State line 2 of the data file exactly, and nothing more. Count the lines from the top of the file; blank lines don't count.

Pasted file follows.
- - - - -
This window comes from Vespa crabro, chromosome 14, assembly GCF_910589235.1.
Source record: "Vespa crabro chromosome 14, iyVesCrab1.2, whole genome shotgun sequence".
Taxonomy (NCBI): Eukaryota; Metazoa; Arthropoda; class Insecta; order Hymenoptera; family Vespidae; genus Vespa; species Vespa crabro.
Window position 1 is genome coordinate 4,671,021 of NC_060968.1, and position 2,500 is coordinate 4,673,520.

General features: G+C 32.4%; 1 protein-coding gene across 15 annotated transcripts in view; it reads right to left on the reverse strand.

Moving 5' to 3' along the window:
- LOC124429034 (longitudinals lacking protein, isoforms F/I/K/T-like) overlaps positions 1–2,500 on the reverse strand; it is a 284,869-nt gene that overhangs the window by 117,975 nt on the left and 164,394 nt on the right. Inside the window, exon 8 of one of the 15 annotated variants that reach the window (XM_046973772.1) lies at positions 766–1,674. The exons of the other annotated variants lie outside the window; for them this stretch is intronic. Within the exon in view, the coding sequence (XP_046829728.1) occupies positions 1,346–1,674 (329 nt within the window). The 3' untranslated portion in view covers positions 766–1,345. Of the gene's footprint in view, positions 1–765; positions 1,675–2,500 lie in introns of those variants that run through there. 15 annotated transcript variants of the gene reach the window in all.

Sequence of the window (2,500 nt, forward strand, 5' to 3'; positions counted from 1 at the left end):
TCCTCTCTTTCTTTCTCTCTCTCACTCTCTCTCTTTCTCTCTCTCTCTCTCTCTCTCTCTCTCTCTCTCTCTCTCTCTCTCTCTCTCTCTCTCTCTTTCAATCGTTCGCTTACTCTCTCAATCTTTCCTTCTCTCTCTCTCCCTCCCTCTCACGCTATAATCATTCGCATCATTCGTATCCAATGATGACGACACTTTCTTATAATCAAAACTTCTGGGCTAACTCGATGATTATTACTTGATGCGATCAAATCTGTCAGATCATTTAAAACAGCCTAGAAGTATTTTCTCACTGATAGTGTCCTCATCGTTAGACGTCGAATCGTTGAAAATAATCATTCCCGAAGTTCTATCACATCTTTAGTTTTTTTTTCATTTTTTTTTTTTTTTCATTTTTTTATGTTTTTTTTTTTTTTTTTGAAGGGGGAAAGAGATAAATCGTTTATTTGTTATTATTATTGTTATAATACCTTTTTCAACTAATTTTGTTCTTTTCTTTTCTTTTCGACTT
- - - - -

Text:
Source record: "Vespa crabro chromosome 14, iyVesCrab1.2, whole genome shotgun sequence".